The experts’ advice on how to deal with the mortgage crisis.
Four industry experts explain to Rebecca Goodman how to deal with the rising cost of borrowing, regardless of whether you’re a first-time buyer or your fixed-term mortgage is about to expire.
Millions of homeowners and prospective buyers have been alarmed by this week’s spike in interest rates, even after the steps proposed by chancellor Jeremy Hunt.
The cost of borrowing is increasing once more, and this time it coincides with a general increase in costs, including those for everything from food and clothing to energy and transportation. Due to the persistently high inflation rate, many borrowers would not be able to afford the increasing borrowing costs, especially those who are already in financial difficulty.
According to data from Moneyfacts, the average rate for a standard variable mortgage (SVR) is currently 7.52 percent, a considerable increase from the average of 4.91 percent one year ago and 4.41 percent in June 2022. The rate increase of 0.5 percentage points on the current average SVR will increase annual loan repayments by £1,576 based on a 25-term mortgage of £200,000.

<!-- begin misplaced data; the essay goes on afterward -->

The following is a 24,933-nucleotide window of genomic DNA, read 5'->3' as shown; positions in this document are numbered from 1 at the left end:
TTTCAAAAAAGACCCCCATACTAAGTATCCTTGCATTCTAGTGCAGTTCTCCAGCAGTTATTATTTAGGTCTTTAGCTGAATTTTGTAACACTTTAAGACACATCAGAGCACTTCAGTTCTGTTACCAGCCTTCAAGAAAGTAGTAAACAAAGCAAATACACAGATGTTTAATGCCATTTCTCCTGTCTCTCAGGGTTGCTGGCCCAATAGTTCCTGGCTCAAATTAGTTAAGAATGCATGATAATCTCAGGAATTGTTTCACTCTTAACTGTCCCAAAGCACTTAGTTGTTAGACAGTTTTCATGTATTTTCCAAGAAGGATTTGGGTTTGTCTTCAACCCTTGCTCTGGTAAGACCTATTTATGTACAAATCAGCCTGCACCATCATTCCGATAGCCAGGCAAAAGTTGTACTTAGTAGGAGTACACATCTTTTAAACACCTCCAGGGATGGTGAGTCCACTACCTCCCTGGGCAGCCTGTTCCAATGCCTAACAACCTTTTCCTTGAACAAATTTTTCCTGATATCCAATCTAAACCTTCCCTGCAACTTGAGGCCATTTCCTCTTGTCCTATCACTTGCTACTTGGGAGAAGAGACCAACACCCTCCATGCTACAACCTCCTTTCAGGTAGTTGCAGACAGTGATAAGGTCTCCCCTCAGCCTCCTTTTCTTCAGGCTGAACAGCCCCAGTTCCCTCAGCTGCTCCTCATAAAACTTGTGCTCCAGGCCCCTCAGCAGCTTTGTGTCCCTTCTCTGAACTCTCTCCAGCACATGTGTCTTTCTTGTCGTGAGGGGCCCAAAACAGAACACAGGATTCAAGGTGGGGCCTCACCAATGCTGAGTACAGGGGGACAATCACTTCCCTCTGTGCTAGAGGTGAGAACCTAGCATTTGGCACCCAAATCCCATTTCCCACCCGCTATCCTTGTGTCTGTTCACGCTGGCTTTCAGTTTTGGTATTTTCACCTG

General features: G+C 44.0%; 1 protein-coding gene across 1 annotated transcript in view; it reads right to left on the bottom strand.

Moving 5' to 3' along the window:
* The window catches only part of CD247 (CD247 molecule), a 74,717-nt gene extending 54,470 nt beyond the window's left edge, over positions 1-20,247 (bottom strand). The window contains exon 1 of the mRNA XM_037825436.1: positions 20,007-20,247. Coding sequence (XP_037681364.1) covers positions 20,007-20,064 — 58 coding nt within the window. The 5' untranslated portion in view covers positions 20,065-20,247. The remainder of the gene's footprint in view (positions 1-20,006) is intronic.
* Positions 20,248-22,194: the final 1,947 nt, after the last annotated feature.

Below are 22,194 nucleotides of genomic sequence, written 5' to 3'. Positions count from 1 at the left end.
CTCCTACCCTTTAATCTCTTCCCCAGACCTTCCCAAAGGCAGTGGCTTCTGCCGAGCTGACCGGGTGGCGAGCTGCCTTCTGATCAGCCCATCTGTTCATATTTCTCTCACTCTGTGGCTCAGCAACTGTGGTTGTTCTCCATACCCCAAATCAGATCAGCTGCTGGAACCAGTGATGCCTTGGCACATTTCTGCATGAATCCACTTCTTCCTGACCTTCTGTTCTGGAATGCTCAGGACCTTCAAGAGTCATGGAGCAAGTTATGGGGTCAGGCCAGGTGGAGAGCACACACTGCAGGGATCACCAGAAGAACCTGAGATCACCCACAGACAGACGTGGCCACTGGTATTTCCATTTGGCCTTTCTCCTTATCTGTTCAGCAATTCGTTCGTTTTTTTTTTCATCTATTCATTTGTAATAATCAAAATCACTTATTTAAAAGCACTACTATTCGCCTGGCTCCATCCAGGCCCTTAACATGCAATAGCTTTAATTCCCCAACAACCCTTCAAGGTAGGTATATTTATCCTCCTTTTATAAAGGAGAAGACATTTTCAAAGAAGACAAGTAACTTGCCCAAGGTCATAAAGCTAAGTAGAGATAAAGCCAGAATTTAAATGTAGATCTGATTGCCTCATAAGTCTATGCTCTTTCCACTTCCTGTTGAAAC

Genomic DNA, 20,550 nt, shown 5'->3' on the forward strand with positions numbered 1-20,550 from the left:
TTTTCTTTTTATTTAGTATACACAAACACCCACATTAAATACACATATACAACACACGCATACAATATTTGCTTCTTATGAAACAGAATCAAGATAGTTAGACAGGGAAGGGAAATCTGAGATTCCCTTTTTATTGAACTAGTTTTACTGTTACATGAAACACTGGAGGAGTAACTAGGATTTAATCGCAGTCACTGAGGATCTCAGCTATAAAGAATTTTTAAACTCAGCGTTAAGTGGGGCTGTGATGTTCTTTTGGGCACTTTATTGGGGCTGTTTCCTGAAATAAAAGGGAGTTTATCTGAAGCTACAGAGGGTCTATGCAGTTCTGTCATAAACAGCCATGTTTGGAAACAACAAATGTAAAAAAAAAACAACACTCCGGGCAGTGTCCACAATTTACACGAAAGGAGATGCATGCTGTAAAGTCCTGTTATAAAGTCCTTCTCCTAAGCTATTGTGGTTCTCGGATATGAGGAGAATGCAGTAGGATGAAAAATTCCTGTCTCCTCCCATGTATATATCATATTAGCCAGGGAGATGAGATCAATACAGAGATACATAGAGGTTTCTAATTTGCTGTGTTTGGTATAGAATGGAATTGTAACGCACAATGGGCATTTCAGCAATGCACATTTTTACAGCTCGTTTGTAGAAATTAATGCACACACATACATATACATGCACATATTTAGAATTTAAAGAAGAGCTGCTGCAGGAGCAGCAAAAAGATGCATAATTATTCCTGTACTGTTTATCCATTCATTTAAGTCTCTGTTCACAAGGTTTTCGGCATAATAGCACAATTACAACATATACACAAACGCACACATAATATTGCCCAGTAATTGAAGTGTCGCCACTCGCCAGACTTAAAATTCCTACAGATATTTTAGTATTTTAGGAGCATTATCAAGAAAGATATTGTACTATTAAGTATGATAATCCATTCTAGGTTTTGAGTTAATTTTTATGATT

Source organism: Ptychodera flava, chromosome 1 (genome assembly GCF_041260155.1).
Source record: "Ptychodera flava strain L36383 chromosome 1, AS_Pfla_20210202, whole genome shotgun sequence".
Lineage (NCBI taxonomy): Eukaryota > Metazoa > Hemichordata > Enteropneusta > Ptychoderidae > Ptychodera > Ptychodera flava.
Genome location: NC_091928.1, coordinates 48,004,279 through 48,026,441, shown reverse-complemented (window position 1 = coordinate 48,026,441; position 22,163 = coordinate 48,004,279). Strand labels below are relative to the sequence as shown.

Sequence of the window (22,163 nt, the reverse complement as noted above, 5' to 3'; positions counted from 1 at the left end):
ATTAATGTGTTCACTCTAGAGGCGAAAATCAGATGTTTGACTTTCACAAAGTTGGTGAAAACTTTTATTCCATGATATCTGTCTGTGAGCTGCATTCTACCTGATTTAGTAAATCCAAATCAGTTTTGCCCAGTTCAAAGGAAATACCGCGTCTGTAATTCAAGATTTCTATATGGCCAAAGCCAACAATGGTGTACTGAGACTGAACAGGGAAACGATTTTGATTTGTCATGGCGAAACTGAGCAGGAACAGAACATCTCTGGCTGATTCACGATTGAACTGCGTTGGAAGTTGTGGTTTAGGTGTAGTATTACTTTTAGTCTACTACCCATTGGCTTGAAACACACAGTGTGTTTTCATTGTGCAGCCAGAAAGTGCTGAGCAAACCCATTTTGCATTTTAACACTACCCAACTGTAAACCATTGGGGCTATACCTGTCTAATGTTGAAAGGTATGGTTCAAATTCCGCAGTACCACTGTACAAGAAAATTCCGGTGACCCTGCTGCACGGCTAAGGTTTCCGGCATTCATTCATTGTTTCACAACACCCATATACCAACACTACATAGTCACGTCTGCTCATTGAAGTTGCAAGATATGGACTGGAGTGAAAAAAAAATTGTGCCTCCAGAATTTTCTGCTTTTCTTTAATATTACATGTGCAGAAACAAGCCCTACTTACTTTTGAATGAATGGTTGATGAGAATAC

Mark Harris, chief executive of mortgage broker SPF Private Clients, notes that this means a borrower with a 25-year, £250,000 mortgage at a rate of 4.5 percent will now see that climb to 5 percent, with monthly payments increasing from £1,390 to £1,461. However, if a borrower had a £250,000 tracker mortgage set at 1% over the base rate after 13 rate increases, their monthly payments would have increased by 70% from £943 in December 2021 to £1,611.
Borrowers have every right to be concerned, but what can you do if your prices have increased and you have a standard or variable mortgage, a fixed-term mortgage that is due to expire, or are seeking to move up the housing ladder? We sought counsel from the professionals.
“Secure your position now because prices aren’t likely to drop”
According to Karen Noye, a mortgage expert at Quilter, this is “going to be a difficult time for all” since high interest rates drain the economy of money and the BoE has clearly felt the need to act quickly and forcefully in an effort to try and help lower inflation.